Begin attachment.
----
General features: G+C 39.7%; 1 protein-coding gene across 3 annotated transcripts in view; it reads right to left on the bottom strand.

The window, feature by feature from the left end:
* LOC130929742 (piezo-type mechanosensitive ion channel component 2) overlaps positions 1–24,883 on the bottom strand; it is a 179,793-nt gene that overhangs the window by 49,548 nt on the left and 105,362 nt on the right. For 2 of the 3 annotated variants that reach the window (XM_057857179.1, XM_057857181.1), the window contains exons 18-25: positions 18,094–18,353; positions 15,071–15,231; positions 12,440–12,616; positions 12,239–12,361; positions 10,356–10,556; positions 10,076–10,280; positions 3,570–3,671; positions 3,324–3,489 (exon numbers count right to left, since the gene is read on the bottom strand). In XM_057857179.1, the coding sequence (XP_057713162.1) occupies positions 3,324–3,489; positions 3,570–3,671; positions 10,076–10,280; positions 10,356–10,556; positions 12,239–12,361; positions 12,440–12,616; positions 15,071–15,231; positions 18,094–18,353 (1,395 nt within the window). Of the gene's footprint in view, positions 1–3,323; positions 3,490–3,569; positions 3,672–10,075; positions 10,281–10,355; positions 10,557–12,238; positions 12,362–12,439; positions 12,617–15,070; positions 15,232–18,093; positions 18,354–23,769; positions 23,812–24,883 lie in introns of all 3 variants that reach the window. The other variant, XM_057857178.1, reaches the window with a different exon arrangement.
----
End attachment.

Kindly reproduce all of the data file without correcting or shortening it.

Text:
General features: G+C 39.7%; 1 protein-coding gene across 3 annotated transcripts in view; it reads right to left on the bottom strand.

The window, feature by feature from the left end:
* LOC130929742 (piezo-type mechanosensitive ion channel component 2) overlaps positions 1–24,883 on the bottom strand; it is a 179,793-nt gene that overhangs the window by 49,548 nt on the left and 105,362 nt on the right. For 2 of the 3 annotated variants that reach the window (XM_057857179.1, XM_057857181.1), the window contains exons 18-25: positions 18,094–18,353; positions 15,071–15,231; positions 12,440–12,616; positions 12,239–12,361; positions 10,356–10,556; positions 10,076–10,280; positions 3,570–3,671; positions 3,324–3,489 (exon numbers count right to left, since the gene is read on the bottom strand). In XM_057857179.1, the coding sequence (XP_057713162.1) occupies positions 3,324–3,489; positions 3,570–3,671; positions 10,076–10,280; positions 10,356–10,556; positions 12,239–12,361; positions 12,440–12,616; positions 15,071–15,231; positions 18,094–18,353 (1,395 nt within the window). Of the gene's footprint in view, positions 1–3,323; positions 3,490–3,569; positions 3,672–10,075; positions 10,281–10,355; positions 10,557–12,238; positions 12,362–12,439; positions 12,617–15,070; positions 15,232–18,093; positions 18,354–23,769; positions 23,812–24,883 lie in introns of all 3 variants that reach the window. The other variant, XM_057857178.1, reaches the window with a different exon arrangement.